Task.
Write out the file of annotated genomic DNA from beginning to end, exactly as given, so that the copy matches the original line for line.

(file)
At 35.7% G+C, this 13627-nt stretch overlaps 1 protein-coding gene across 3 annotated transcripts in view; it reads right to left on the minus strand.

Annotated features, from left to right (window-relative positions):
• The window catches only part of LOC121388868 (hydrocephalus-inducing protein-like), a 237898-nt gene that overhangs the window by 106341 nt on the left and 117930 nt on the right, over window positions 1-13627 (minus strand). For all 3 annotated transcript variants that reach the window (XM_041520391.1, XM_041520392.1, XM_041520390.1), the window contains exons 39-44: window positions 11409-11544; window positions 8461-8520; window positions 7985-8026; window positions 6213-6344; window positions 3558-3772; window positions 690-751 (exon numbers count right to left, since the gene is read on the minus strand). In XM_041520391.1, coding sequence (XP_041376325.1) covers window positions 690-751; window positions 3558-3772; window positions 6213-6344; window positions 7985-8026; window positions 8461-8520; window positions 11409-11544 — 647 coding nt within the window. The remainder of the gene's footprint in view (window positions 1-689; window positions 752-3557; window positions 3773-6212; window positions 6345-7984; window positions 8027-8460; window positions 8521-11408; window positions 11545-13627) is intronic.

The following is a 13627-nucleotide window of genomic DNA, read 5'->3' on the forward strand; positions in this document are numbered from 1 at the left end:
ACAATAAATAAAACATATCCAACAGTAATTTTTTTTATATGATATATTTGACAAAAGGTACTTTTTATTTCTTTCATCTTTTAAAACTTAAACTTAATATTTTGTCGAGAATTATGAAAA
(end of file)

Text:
At 35.7% G+C, this 13627-nt stretch overlaps 1 protein-coding gene across 3 annotated transcripts in view; it reads right to left on the minus strand.

Annotated features, from left to right (window-relative positions):
• The window catches only part of LOC121388868 (hydrocephalus-inducing protein-like), a 237898-nt gene that overhangs the window by 106341 nt on the left and 117930 nt on the right, over window positions 1-13627 (minus strand). For all 3 annotated transcript variants that reach the window (XM_041520391.1, XM_041520392.1, XM_041520390.1), the window contains exons 39-44: window positions 11409-11544; window positions 8461-8520; window positions 7985-8026; window positions 6213-6344; window positions 3558-3772; window positions 690-751 (exon numbers count right to left, since the gene is read on the minus strand). In XM_041520391.1, coding sequence (XP_041376325.1) covers window positions 690-751; window positions 3558-3772; window positions 6213-6344; window positions 7985-8026; window positions 8461-8520; window positions 11409-11544 — 647 coding nt within the window. The remainder of the gene's footprint in view (window positions 1-689; window positions 752-3557; window positions 3773-6212; window positions 6345-7984; window positions 8027-8460; window positions 8521-11408; window positions 11545-13627) is intronic.

The following is a 13627-nucleotide window of genomic DNA, read 5'->3' on the forward strand; positions in this document are numbered from 1 at the left end:
ACAATAAATAAAACATATCCAACAGTAATTTTTTTTATATGATATATTTGACAAAAGGTACTTTTTATTTCTTTCATCTTTTAAAACTTAAACTTAATATTTTGTCGAGAATTATGAAAA